Researchers develop zeolites to reduce harmful industrial emissions in major scientific breakthrough

Scientists from China and Spain say they have made a rare breakthrough in the search for a more affordable and effective way to reduce harmful industrial emissions, using microporous silicates called zeolites, which are at the heart of catalytic converters and other processes to remove contaminants. The researchers from the Instituto de Ciencia de Materiales de Madrid (ICMM) and Jilin University’s State Key Laboratory of Inorganic Synthesis and Preparative Chemistry said they have developed the most porous and stable zeolite so far, called ZEO-3.The low-cost material’s performance in removing volatile organic compounds (VOCs) – precursors of the most harmful small particles in the environment – is “excellent” compared to other zeolites and metal-organic frameworks, they said.

Li Jian, lead author of a paper published in January by the peer-reviewed journal Science, said the team had achieved something which has eluded scientists in the field of zeolites, which are used in oil refining and fuel cells, as well as biomedicine. “In the more than 80-year history of human synthesized zeolites, a three-dimensionally stable, ultra-large-porous silicate zeolite has always been the goal of all researchers in this field,” Li said, in an official statement from Jilin University. “This topic remains a great challenge, with few breakthroughs in the past few decades,” he said.

Using pure silica, the researchers were able to design ZEO-3 so that its pores exist along three dimensions, generating a better capacity for large molecules to either stay or react. It was this breakthrough that gives ZEO-3 its performance edge against other zeolites. Instead of directly building a mesh structure, the team adapted a one-dimensional chain silicate to a three-dimensional strategy, weaving it into a zeolite by using condensation reaction. Russell E. Morris from the University of St Andrews said the mechanism used was similar to “click chemistry”, the methodology for snapping together molecules that won the Nobel Prize in Chemistry last year. “Silicate chains are aligned to connect to a highly crystalline and almost defect-free product. The new zeolite offers hitherto unforeseen potential for distinct applications,” Morris said.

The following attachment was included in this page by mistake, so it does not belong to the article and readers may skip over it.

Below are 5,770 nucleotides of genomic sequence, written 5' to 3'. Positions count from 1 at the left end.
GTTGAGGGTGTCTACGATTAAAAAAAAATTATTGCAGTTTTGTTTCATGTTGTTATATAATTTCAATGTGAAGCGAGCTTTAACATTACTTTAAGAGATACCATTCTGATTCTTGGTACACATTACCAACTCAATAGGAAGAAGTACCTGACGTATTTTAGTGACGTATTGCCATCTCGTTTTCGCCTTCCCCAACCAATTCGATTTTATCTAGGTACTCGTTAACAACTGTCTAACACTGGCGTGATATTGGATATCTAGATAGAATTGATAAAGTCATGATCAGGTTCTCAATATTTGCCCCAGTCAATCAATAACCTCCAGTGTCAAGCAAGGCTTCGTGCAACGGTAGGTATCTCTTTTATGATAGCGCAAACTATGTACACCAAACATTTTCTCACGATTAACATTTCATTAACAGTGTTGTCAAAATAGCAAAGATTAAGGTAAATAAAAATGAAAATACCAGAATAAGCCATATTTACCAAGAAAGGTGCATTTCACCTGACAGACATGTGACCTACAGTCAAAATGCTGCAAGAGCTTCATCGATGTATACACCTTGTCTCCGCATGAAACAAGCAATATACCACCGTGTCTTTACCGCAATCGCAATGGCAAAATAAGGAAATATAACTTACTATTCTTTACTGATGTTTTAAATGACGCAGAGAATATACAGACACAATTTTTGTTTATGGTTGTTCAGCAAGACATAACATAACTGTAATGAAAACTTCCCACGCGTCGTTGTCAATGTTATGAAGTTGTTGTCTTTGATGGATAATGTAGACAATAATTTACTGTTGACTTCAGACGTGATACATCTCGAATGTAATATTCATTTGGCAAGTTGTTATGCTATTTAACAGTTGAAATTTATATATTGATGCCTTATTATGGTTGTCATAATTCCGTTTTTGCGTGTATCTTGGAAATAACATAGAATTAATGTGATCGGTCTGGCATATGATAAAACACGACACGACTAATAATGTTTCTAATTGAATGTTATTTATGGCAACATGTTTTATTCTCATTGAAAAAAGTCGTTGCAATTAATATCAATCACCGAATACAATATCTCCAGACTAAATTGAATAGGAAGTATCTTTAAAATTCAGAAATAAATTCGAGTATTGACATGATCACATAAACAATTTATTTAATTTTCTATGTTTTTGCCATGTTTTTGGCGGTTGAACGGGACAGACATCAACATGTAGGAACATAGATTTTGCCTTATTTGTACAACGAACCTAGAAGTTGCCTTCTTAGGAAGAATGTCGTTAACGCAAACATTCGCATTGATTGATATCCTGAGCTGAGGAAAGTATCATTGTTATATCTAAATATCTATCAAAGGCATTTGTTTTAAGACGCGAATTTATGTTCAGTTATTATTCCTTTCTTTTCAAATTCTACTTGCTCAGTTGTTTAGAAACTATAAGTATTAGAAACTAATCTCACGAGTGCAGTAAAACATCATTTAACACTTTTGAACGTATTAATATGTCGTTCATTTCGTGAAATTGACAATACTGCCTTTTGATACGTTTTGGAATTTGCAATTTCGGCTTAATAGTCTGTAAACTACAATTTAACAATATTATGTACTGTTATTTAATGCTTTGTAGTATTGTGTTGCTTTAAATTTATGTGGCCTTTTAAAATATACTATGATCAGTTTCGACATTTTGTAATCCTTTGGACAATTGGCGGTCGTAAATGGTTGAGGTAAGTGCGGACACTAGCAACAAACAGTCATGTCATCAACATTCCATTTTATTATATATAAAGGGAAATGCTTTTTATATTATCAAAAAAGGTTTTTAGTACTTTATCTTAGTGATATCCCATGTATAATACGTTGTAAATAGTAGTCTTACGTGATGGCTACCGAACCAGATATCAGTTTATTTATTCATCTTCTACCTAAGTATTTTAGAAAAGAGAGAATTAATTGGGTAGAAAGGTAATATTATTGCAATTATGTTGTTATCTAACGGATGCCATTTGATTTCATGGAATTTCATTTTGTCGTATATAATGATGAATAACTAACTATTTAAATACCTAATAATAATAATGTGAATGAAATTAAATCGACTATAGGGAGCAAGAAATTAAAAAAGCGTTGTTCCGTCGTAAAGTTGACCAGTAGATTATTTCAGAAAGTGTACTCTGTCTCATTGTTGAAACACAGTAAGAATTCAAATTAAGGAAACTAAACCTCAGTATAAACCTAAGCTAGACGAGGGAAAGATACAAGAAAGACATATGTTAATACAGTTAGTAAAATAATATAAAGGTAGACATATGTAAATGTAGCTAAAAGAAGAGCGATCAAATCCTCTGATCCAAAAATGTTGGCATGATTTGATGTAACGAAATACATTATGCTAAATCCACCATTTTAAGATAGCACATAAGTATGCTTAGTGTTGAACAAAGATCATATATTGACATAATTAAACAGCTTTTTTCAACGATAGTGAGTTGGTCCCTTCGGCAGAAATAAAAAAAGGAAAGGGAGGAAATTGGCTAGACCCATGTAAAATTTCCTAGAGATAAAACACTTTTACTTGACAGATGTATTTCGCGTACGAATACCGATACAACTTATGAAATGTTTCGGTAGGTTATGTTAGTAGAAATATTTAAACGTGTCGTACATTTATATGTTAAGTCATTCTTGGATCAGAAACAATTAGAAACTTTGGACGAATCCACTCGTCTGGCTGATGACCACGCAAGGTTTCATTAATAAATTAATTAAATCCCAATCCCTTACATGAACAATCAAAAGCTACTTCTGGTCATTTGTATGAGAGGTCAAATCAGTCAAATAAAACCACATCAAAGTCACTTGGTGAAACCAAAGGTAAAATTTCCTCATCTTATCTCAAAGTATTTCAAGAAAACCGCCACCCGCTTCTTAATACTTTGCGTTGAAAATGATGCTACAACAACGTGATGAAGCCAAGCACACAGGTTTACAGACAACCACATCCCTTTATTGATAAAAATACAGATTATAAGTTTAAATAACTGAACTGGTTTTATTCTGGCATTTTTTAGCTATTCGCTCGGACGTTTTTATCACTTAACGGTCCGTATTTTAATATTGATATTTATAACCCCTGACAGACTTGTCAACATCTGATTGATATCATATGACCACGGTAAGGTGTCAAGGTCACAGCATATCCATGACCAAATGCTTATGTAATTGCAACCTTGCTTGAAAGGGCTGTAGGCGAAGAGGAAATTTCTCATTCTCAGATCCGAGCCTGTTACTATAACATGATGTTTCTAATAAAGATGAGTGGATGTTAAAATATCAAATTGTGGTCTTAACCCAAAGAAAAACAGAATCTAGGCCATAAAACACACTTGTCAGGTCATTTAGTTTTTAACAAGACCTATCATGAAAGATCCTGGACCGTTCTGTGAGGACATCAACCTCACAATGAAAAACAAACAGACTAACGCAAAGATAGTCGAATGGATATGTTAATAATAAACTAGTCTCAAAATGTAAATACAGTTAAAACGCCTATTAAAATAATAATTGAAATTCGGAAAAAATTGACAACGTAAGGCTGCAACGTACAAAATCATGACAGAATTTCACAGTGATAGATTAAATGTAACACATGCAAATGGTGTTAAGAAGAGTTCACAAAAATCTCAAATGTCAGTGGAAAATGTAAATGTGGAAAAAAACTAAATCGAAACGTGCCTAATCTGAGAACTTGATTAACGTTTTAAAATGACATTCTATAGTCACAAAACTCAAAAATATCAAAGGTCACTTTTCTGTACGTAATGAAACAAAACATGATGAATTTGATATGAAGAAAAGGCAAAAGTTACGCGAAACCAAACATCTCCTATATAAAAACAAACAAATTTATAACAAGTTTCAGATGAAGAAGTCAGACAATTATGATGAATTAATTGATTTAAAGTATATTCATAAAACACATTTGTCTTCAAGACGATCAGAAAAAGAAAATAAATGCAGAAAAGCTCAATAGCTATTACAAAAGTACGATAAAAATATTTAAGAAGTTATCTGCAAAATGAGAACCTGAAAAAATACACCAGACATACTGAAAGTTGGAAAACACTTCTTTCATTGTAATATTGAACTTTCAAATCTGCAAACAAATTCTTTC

The research team said ZEO-3’s structure gives it ultra-high stability, which could have important industrial applications in petrochemicals and many other fields to remove the organic molecules from exhaust gases which contribute to air pollution. “Until now, zeolites with extra-large pores were not stable, as they were made of germanium instead of silicon,” said ICCM’s Miguel A. Camblor, a co-author of the paper. ZEO-3’s density is similar to water, at 1.27 grams per cubic centimeter. But with a specific surface area of 1,000 sq m per gram, the pores in 7g of the material can fill a soccer field when spread out, the South China Morning Post reports.